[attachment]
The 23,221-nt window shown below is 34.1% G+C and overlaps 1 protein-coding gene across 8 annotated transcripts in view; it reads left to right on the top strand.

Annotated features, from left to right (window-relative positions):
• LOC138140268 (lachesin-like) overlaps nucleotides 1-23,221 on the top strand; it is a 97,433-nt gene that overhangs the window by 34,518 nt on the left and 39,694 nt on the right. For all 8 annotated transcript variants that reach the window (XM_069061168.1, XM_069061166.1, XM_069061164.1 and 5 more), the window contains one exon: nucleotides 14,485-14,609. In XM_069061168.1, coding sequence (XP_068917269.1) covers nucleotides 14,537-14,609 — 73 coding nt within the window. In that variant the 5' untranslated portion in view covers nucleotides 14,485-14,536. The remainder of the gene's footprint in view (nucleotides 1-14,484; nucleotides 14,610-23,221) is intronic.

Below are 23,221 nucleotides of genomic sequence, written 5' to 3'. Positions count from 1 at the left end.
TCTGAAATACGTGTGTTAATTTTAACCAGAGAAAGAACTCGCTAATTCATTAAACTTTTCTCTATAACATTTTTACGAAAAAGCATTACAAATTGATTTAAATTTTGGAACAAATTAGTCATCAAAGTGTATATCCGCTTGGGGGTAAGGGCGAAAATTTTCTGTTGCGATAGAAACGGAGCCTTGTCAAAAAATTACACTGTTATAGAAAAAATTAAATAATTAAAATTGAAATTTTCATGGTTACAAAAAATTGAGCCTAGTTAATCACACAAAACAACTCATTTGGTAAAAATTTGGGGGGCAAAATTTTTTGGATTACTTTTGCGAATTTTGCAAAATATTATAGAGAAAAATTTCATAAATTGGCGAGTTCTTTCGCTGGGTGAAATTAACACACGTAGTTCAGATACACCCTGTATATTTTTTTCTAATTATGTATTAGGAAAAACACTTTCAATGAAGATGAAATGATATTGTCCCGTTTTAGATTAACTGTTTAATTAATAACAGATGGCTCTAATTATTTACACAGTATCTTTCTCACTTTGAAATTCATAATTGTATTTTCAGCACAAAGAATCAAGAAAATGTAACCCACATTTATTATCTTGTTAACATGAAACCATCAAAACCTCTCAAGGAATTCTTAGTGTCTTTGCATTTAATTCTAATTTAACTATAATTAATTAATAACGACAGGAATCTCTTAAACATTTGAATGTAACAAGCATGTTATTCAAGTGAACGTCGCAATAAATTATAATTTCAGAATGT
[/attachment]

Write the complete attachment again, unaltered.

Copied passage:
The 23,221-nt window shown below is 34.1% G+C and overlaps 1 protein-coding gene across 8 annotated transcripts in view; it reads left to right on the top strand.

Annotated features, from left to right (window-relative positions):
• LOC138140268 (lachesin-like) overlaps nucleotides 1-23,221 on the top strand; it is a 97,433-nt gene that overhangs the window by 34,518 nt on the left and 39,694 nt on the right. For all 8 annotated transcript variants that reach the window (XM_069061168.1, XM_069061166.1, XM_069061164.1 and 5 more), the window contains one exon: nucleotides 14,485-14,609. In XM_069061168.1, coding sequence (XP_068917269.1) covers nucleotides 14,537-14,609 — 73 coding nt within the window. In that variant the 5' untranslated portion in view covers nucleotides 14,485-14,536. The remainder of the gene's footprint in view (nucleotides 1-14,484; nucleotides 14,610-23,221) is intronic.

Below are 23,221 nucleotides of genomic sequence, written 5' to 3'. Positions count from 1 at the left end.
TCTGAAATACGTGTGTTAATTTTAACCAGAGAAAGAACTCGCTAATTCATTAAACTTTTCTCTATAACATTTTTACGAAAAAGCATTACAAATTGATTTAAATTTTGGAACAAATTAGTCATCAAAGTGTATATCCGCTTGGGGGTAAGGGCGAAAATTTTCTGTTGCGATAGAAACGGAGCCTTGTCAAAAAATTACACTGTTATAGAAAAAATTAAATAATTAAAATTGAAATTTTCATGGTTACAAAAAATTGAGCCTAGTTAATCACACAAAACAACTCATTTGGTAAAAATTTGGGGGGCAAAATTTTTTGGATTACTTTTGCGAATTTTGCAAAATATTATAGAGAAAAATTTCATAAATTGGCGAGTTCTTTCGCTGGGTGAAATTAACACACGTAGTTCAGATACACCCTGTATATTTTTTTCTAATTATGTATTAGGAAAAACACTTTCAATGAAGATGAAATGATATTGTCCCGTTTTAGATTAACTGTTTAATTAATAACAGATGGCTCTAATTATTTACACAGTATCTTTCTCACTTTGAAATTCATAATTGTATTTTCAGCACAAAGAATCAAGAAAATGTAACCCACATTTATTATCTTGTTAACATGAAACCATCAAAACCTCTCAAGGAATTCTTAGTGTCTTTGCATTTAATTCTAATTTAACTATAATTAATTAATAACGACAGGAATCTCTTAAACATTTGAATGTAACAAGCATGTTATTCAAGTGAACGTCGCAATAAATTATAATTTCAGAATGT